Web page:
Why Be Good? A Historical Introduction to Ethics

ISBN-10: 0195325052
ISBN-13: 9780195325058
Edition: 2008
Authors: Duncan Richter
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Description: In Plato's Republic, the character Thrasymachus asks whether it is important to be morally good. He contends that the only rational policy to follow is one of strict self-interest; if you can get away with it, why not do the "wrong" thing? Why be  More...

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Book details

List price: $50.95
Copyright year: 2008
Publisher: Oxford University Press, Incorporated
Publication date: 1/3/2008
Binding: Paperback
Pages: 272
Size: 6.50" wide x 9.25" long x 0.50" tall
Weight: 0.726
Language: English

In Plato's Republic, the character Thrasymachus asks whether it is important to be morally good. He contends that the only rational policy to follow is one of strict self-interest; if you can get away with it, why not do the "wrong" thing? Why be good? Ideal for courses in introductory ethics or the history of ethics, Why Be Good?: A Historical Introduction to Ethics takes up Thrasymachus' immoralist challenge, using it as a unifying theme throughout. An engaging and historically organized introduction, this unique volume explores the vital question of why we should be good. Author Duncan Richter presents a series of intriguing responses from the Western philosophical tradition, offering chapters on Plato, Aristotle, prominent thinkers in Christianity, Aquinas, Hobbes, Hume, Kant, Mill, Nietzsche, and several twentieth-century philosophers. In each chapter, Richter focuses on the main ethical theories of the philosopher(s) discussed, explaining their ideas on ethics, virtue, and character and the objections resulting from their arguments. Each chapter builds on the concepts covered in previous chapters; this historical approach results in a debate that elucidates the various theories and helps students understand each new argument as a reaction to those that preceded it. The final chapter integrates up-to-date coverage of feminist ethics; evolutionary psychology; contemporary continental philosophers (Derrida in particular); and analytic virtue ethics since Wittgenstein, with an emphasis on Elizabeth Anscombe, Philippa Foot, and Rosalind Hursthouse. In contrast with other books on the topic, this text treats all theories equally, including religious views. Focusing on character and virtue ethics, Why Be Good? encourages students to reflect on their own lives, on what it means to be good, and on why--and whether-they should be good. The text is enhanced by key terms (boldfaced the first time they appear), Questions for Further Thought at the end of each chapter, and Suggestions for Further Reading throughout.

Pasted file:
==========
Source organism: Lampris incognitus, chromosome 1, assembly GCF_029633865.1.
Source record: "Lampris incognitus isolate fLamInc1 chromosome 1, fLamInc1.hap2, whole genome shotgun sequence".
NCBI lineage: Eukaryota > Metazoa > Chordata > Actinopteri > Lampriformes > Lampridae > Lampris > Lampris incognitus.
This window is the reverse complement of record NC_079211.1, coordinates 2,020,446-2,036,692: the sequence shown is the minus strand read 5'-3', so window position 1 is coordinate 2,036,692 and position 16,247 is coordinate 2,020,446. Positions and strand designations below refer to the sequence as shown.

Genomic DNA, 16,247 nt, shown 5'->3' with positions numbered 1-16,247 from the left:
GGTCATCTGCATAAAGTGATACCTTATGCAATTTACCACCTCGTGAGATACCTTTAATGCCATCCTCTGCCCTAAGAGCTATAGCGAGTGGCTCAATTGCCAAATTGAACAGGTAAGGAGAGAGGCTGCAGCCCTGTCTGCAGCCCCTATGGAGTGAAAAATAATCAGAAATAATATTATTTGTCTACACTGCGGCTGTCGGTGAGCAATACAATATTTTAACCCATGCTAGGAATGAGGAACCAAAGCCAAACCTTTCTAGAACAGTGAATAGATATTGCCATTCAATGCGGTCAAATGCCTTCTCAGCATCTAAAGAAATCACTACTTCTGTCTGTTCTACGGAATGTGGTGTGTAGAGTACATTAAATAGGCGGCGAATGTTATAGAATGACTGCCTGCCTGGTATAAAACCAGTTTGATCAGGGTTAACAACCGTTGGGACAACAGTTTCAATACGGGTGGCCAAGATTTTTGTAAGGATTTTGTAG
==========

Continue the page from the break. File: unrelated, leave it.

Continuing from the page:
Acknowledgments
Introduction
Plato
Aristotle
Christianity
Aquinas
Hobbes
Hume
Kant
Mill
Nietzsche
Virtue after Nietzsche
Conclusion
Index

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